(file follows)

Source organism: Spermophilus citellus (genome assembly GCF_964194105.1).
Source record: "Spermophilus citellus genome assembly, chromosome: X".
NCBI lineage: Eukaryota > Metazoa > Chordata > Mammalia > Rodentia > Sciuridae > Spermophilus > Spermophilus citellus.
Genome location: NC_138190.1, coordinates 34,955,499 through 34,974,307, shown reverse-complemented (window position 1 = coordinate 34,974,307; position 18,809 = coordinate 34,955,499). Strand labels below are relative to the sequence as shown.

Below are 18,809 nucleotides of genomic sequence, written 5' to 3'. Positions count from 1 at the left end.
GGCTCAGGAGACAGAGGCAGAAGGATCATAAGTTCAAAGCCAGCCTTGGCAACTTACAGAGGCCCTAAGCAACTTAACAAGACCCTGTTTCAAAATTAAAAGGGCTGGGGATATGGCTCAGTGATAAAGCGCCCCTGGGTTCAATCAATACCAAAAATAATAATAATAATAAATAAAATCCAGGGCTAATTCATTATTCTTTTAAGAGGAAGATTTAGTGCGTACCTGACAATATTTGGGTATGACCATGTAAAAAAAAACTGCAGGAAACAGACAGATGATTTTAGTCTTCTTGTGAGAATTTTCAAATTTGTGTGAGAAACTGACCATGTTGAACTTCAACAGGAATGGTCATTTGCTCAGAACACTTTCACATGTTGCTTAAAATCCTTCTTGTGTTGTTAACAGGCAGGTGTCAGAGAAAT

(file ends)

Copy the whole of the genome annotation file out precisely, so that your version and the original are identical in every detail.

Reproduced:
Source organism: Spermophilus citellus (genome assembly GCF_964194105.1).
Source record: "Spermophilus citellus genome assembly, chromosome: X".
NCBI lineage: Eukaryota > Metazoa > Chordata > Mammalia > Rodentia > Sciuridae > Spermophilus > Spermophilus citellus.
Genome location: NC_138190.1, coordinates 34,955,499 through 34,974,307, shown reverse-complemented (window position 1 = coordinate 34,974,307; position 18,809 = coordinate 34,955,499). Strand labels below are relative to the sequence as shown.

Below are 18,809 nucleotides of genomic sequence, written 5' to 3'. Positions count from 1 at the left end.
GGCTCAGGAGACAGAGGCAGAAGGATCATAAGTTCAAAGCCAGCCTTGGCAACTTACAGAGGCCCTAAGCAACTTAACAAGACCCTGTTTCAAAATTAAAAGGGCTGGGGATATGGCTCAGTGATAAAGCGCCCCTGGGTTCAATCAATACCAAAAATAATAATAATAATAAATAAAATCCAGGGCTAATTCATTATTCTTTTAAGAGGAAGATTTAGTGCGTACCTGACAATATTTGGGTATGACCATGTAAAAAAAAACTGCAGGAAACAGACAGATGATTTTAGTCTTCTTGTGAGAATTTTCAAATTTGTGTGAGAAACTGACCATGTTGAACTTCAACAGGAATGGTCATTTGCTCAGAACACTTTCACATGTTGCTTAAAATCCTTCTTGTGTTGTTAACAGGCAGGTGTCAGAGAAAT